FDA Requests Removal of All Ranitidine Products from the Mar
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The U.S. Food and Drug Administration announced it is requesting manufacturers to withdraw all prescription and over-the-counter (OTC) ranitidine drugs from the market immediately. This is the latest step in an ongoing investigation of a contaminant known as N-Nitrosodimethylamine (NDMA) in ranitidine medications (commonly known by the brand name Zantac). The agency has determined that the impurity in some ranitidine products increases over time and when stored at higher than room temperatures and may result in consumer exposure to unacceptable levels of this impurity. As a result of this immediate market withdrawal request, ranitidine products will not be available for new or existing prescriptions or OTC use in the U.S.

New FDA testing and evaluation prompted by information from third-party laboratories confirmed that NDMA levels increase in ranitidine even under normal storage conditions, and NDMA has been found to increase significantly in samples stored at higher temperatures, including temperatures the product may be exposed to during distribution and handling by consumers. The testing also showed that the older a ranitidine product is, or the longer the length of time since it was manufactured, the greater the level of NDMA. These conditions may raise the level of NDMA in the ranitidine product above the acceptable daily intake limit.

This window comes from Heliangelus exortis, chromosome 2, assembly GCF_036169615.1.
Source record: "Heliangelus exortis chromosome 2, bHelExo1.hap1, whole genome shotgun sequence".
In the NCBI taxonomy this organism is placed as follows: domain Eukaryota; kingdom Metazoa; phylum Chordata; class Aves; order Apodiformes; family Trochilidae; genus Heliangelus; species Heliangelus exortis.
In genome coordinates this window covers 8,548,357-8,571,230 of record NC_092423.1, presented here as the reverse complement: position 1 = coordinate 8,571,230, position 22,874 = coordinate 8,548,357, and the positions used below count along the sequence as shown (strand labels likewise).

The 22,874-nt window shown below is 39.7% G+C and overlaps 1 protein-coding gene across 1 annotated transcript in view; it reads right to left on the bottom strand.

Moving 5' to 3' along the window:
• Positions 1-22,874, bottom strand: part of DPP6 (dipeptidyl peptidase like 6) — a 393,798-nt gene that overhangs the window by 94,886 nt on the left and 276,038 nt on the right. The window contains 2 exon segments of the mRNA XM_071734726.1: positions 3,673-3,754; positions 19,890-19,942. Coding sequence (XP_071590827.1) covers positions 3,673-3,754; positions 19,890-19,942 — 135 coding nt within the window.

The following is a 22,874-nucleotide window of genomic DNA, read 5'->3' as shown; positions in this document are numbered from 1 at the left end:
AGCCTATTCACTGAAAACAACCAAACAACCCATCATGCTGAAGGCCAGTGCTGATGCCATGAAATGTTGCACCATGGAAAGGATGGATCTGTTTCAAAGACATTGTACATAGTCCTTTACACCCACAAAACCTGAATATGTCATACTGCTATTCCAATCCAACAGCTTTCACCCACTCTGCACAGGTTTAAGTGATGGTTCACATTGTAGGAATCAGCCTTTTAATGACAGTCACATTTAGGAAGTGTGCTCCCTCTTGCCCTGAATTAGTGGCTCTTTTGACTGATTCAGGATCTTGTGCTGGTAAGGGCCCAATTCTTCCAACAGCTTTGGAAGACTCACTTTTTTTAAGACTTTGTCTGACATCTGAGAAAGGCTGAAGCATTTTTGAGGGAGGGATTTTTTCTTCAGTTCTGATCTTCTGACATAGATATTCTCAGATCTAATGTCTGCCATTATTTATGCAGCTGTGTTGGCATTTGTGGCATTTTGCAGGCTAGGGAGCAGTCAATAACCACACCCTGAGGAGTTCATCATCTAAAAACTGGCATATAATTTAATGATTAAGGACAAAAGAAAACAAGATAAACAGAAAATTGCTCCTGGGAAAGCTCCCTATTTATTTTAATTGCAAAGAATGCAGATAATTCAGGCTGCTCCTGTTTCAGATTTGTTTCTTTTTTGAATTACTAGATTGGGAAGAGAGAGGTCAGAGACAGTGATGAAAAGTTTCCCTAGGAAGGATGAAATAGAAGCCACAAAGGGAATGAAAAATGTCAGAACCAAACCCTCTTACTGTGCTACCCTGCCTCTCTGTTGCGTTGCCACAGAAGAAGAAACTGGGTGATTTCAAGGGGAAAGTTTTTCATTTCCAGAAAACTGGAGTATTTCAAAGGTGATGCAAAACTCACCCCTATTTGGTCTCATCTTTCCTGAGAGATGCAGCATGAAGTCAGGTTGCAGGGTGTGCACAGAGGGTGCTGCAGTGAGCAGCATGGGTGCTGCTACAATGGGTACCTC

FDA is sending letters to all manufacturers of ranitidine requesting they withdraw their products from the market. The FDA is also advising consumers taking OTC ranitidine to stop taking any tablets or liquid they currently have, dispose of them properly and not buy more; for those who wish to continue treating their condition, they should consider using other approved OTC products. Patients taking prescription ranitidine should speak with their health care professional about other treatment options before stopping the medicine, as there are multiple drugs approved for the same or similar uses as ranitidine that do not carry the same risks from NDMA.

In light of the current COVID-19 pandemic, the FDA recommends patients and consumers not take their medicines to a drug take-back location but follow the specific disposal instructions in the medication guide or package insert or follow the agency’s recommended steps, which include ways to safely dispose of these medications at home.

Source: https://www.fda.gov/news-events/press-announcements/fda-requests-removal-all-ranitidine-products-zantac-market
Dr. S●●●●●i B●●●●●i and 28 others like this40 shares
Dr. U●●●s B●●●●●●●r
Dr. U●●●s B●●●●●●●r Internal Medicine
Ranitidin should be banned in India also
Apr 2, 2020Like
Dr. V●●●●●●j D●●●i
Dr. V●●●●●●j D●●●i Legal Medicine
In response to the remark of 1 of the doctors which states that ranitidine should be banned in India also, please note that ranitidine has been a wonderful drug so far; it is not banned in USA; the USA report only says that if ranitidine is from the old stock NDMA level in it rises and such old ranitidine should not be used for this reason. Please don' t misunderstand this fact as equivalent to banning of ranitidine.... Read more
Apr 3, 2020Like4
Dr. N●●●●a G●●●a
Dr. N●●●●a G●●●a Obstetrics and Gynaecology
Just mention the expiry date judiciously, cheaper drugs are removed by the companies bery strategically to increase the use of new drugs which are actually just a bit different. Rantac is not a PPI hence works very well as h2 recepter inhibitor group.
Apr 16, 2020Like